#1
Alright, well, in regards to my previous post about fret buzzing, turns out top-wrapping the strings not only fixed pretty much all the buzzing, but gave the strings a much slinkier feel to them, which I really like.

However, now I'm trying to increase sustain. It's an Epi LP Custom with the stock pickups (I don't have money for new pickups at the moment, so that's not an option).

I know you're supposed to play it acoustically first to see if there's something else hindering sustain. From what I can tell, the sustain acoustically is fine (can't necessarily hear it forever, but if I pluck the high e string open as well as fretted and let it run its course, if I mute it I can feel slight vibrations before it goes still).

So now I'm wondering what the best plan of action is short of (a) taping quarters to my headstock, and (b) buying new pickups. I'm playing through a Crate GTD-15 (it's a solid-state 15w practice amp, I don't need a gig amp right now :P), so I tried turning the volume up on that to about 3/4ths of the way, and the volume on my guitar down, which helps a bit, but I'm not really sure if that's the proper way to do it. I also messed around with pickup height, as they were far too low (almost a quarter of an inch, I think), so I brought them up to about an 8th of an inch, and I'll try messing around with them some more tomorrow when my roommate's not sleeping, at least for the sake of tone if not sustain.

I don't really have much of a gauge for what the sustain should be. Actually, on my bass strings it's pretty darn good, can go for a while. On the treble side it's not as good, the high e string sort of peters out after maybe 10 seconds at best, and that's the one I'd really like to have ring.

Any and all suggestions appreciated. Thanks guys.
#3
I have a set of .10's on my Gibson LP and I get great sustain.

Never tried top-wrapping the strings though. Might try it one time to give it a feel.
I hate my username, it all happened in a rush


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#5
Uhhh, top-wrapping cannot be done on a through-bodied guitar.
I hate my username, it all happened in a rush


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#8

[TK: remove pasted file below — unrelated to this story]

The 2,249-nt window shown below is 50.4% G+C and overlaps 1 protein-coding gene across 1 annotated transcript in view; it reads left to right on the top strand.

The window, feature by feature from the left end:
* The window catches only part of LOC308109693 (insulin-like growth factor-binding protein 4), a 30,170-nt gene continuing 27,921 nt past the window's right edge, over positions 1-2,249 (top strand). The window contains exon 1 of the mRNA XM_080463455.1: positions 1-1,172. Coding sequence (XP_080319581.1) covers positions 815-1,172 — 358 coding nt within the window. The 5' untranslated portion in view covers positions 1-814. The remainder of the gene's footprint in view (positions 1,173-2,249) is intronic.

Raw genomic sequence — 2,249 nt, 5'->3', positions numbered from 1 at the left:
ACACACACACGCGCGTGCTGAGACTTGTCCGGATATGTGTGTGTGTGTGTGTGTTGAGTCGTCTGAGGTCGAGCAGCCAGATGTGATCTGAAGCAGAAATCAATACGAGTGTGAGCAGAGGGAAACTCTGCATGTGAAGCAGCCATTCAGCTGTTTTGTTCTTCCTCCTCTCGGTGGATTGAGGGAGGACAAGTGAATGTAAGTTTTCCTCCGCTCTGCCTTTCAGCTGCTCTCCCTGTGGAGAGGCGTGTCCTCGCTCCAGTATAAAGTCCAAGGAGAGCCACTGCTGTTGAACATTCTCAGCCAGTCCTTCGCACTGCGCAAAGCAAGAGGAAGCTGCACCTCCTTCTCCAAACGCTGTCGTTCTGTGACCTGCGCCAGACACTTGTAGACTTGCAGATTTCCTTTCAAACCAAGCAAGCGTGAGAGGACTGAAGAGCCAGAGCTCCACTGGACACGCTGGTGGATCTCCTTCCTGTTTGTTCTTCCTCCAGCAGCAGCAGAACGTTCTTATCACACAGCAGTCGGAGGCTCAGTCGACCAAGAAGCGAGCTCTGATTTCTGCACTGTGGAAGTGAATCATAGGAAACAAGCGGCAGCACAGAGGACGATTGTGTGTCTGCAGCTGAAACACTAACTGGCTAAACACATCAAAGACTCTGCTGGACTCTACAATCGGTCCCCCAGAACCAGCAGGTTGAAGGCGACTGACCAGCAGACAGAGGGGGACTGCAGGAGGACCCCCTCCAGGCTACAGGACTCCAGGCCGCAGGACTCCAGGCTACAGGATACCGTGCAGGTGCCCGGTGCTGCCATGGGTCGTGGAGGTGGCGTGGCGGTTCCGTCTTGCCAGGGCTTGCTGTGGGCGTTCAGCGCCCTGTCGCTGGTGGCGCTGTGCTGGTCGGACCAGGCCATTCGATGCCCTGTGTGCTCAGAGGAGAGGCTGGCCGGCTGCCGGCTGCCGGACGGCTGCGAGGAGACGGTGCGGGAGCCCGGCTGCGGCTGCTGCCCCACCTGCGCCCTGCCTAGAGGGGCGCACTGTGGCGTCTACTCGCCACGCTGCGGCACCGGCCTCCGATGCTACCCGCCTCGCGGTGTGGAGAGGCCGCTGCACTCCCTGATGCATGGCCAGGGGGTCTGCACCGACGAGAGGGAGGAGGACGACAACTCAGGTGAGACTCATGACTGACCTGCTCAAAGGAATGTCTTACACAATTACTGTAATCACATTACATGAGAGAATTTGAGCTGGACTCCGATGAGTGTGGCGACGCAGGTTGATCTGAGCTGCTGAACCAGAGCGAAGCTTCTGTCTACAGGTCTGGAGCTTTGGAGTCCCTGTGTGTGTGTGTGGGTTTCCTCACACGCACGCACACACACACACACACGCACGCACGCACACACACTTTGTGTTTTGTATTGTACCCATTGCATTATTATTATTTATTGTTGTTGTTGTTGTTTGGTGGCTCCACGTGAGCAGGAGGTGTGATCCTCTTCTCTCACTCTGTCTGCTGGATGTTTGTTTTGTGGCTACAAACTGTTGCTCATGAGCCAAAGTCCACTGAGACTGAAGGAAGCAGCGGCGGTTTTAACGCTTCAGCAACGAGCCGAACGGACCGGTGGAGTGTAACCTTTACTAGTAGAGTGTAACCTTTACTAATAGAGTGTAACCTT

Stop top-wrapping. It decreases string tension, and thus sustain. Try heavier strings as well.
#9
this is top wrapping
Gear
Gibson Les Paul std faded, Godin LG
Marshall jcm900
Keeley ds1, maxon od808, boston tu500, RMC Wizard
#10
1 - sustain is always less on the thinner strings because they have less mass, you can't fight physics. The string will continue to vibrate but the sound won't be audible.

2 - don't worry about amplified sustain with a 15 watt practice amp, just be thankful that it makes a bearable noise. The noise petering out like that could well be down to the crappiness of the amp.

In short, it doesn't sound like there's a problem at all, other than the fact that you're looking for your amp to do something its simply not capable of.
Actually called Mark!

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#11
Quote by espm200
what do u mean by through bodied?

Where the strings go THROUGH the body.

Refer to above picture.
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#12
ah. i was confused there for a bit when he said through body. im not an expert but i dont think a guitar with a floyd rose bridge is the same thing as a string through bodied guitar.
#13
Quote by steven seagull
1 - sustain is always less on the thinner strings because they have less mass, you can't fight physics. The string will continue to vibrate but the sound won't be audible.

2 - don't worry about amplified sustain with a 15 watt practice amp, just be thankful that it makes a bearable noise. The noise petering out like that could well be down to the crappiness of the amp.